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Dysphagia

What is Dysphagia?

Dysphagia (pronounced dis-FA-je-uh) is difficulty in moving food or liquid from your mouth to your stomach. Dysphagia may be associated with pain while swallowing. Some people with dysphagia are unable to swallow.

Dysphagia can occur at any age. However, it is most common in older adults.

Symptoms of Dysphagia

The most common symptoms of dysphagia are:

  • Pain while swallowing
  • Inability to swallow
  • Choking or coughing while eating
  • Sensation of food getting stuck in your throat or chest, or behind your breastbone
  • Pressure or pain in your chest
  • Frequent heartburn
  • Gurgling sound in your throat
  • Unexpected weight loss

In infants and children, common symptoms of dysphagia are:

  • Lack of attention during feeding or meals
  • Tensing of the body during feeding
  • Refusing to eat foods of different textures
  • Lengthy feeding or eating times (30 minutes or longer)
  • Food or liquid leaking from the mouth
  • Coughing or gagging during feeding or meals
  • Spitting up or vomiting during feeding or meals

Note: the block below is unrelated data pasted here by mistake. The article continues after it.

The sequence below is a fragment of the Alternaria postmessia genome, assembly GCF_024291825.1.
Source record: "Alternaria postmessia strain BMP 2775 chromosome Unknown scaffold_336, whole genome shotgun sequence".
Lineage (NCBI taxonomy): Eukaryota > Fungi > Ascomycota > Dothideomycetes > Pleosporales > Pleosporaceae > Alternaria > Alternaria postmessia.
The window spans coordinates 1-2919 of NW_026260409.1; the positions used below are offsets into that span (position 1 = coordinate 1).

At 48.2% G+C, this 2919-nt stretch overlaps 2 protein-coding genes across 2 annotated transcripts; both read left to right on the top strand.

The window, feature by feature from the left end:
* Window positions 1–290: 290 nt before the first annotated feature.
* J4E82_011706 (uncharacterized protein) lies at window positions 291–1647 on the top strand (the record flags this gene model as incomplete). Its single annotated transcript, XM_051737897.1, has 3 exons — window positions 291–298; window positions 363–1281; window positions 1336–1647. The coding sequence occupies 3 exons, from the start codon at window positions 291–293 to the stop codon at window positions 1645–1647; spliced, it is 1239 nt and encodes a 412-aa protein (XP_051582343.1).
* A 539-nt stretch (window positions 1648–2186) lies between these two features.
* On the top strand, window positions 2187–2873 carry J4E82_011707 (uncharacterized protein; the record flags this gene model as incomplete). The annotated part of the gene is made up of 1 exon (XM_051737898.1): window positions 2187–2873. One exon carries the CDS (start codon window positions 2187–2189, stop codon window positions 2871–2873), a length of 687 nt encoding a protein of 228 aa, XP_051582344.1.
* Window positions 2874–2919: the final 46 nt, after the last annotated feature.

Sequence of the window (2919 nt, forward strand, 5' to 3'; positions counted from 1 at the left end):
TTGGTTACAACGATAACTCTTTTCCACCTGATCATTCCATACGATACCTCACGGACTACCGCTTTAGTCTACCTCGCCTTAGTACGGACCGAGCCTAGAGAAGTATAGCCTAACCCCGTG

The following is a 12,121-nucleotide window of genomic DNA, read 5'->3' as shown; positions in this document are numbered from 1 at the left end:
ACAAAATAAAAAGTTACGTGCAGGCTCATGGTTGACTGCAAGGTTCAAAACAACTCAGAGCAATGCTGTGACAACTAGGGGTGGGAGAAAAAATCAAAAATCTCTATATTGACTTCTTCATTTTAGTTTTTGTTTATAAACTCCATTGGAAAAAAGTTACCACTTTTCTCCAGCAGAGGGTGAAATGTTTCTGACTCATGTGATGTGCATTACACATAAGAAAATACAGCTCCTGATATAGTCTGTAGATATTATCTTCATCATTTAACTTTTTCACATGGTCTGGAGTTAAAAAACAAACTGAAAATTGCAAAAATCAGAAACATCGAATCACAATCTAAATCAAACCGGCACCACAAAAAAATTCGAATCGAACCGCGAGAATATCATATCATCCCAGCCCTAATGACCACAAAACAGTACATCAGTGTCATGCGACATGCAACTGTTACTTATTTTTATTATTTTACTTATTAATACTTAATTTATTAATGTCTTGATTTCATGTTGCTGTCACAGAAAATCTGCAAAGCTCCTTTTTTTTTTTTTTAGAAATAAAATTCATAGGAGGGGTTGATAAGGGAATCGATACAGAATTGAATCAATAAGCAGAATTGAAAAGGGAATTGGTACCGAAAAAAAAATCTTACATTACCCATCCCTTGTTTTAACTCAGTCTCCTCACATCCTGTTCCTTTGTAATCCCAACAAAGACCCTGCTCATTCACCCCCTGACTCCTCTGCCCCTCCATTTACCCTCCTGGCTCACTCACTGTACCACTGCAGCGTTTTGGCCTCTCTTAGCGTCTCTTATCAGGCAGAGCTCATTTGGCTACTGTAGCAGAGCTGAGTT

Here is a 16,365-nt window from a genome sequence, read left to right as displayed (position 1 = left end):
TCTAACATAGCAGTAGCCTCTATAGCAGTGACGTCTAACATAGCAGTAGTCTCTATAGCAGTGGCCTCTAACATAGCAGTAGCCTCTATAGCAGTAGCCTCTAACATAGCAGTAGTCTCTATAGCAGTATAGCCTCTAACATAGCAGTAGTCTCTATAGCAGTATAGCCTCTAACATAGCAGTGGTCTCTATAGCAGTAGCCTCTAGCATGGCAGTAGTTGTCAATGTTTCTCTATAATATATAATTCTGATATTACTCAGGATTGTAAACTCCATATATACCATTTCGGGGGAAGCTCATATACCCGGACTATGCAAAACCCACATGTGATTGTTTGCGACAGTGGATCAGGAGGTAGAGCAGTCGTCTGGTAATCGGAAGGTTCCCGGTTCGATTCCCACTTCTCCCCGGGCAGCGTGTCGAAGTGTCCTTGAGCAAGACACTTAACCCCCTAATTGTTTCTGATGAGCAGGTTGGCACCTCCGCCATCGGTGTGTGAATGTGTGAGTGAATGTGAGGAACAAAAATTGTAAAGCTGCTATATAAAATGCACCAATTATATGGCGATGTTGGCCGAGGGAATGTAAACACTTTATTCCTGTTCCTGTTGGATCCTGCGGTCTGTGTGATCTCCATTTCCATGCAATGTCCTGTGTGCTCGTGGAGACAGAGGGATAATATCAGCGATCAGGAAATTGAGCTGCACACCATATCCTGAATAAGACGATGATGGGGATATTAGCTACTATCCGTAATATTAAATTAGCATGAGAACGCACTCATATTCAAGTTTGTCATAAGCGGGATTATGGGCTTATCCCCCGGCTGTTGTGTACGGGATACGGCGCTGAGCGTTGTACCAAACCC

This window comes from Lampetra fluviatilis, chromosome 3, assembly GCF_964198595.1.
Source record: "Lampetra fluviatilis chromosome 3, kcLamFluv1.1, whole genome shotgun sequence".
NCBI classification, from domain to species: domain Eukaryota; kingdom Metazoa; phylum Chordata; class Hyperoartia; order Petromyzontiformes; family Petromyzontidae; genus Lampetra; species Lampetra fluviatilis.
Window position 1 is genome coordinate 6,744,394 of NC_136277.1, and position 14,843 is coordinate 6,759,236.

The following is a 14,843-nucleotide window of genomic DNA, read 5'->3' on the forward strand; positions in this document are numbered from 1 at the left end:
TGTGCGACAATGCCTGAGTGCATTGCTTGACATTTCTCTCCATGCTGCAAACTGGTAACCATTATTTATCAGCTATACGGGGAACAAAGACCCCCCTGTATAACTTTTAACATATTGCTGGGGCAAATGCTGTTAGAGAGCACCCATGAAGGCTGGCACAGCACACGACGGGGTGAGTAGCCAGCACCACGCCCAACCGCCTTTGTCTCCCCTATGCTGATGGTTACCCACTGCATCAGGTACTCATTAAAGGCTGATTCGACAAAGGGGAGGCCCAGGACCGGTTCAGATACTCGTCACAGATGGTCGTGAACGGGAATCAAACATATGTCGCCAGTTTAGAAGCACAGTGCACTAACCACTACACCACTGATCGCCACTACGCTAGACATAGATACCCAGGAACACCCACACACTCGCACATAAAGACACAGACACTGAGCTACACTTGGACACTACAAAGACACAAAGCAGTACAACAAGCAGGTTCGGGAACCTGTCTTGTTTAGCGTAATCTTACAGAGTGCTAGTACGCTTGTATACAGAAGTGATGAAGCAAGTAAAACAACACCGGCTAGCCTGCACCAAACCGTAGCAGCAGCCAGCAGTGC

• Inability to coordinate breathing with eating and drinking
  • Poor weight gain or growth

What Causes Dysphagia?

Dysphagia occurs when there is a problem with any part of the swallowing process.

Any condition that weakens or damages the muscles and nerves used for swallowing may cause dysphagia. Stroke or head injury may affect the coordination of the swallowing muscles or limit sensation in the mouth and throat. An infection or irritation can cause narrowing of the esophagus. People born with abnormalities of the swallowing mechanism may not be able to swallow normally. Infants who are born with cleft palate can also cause dysphagia. Injuries or trauma to the head, neck, and chest may also cause dysphagia.

Complications of Dysphagia

Some common complications of dysphagia are: malnutrition and dehydration. If food or liquid enters your airway (aspiration) as you attempt to swallow, respiratory problems or infections can occur, such as frequent bouts of pneumonia or upper respiratory infections.

Can Dysphagia be Treated?

Yes. Treatment options will depend on the cause of dysphagia. There are different treatments for various types of dysphagia. Some common treatments are surgery, speech-language therapy, and medication.

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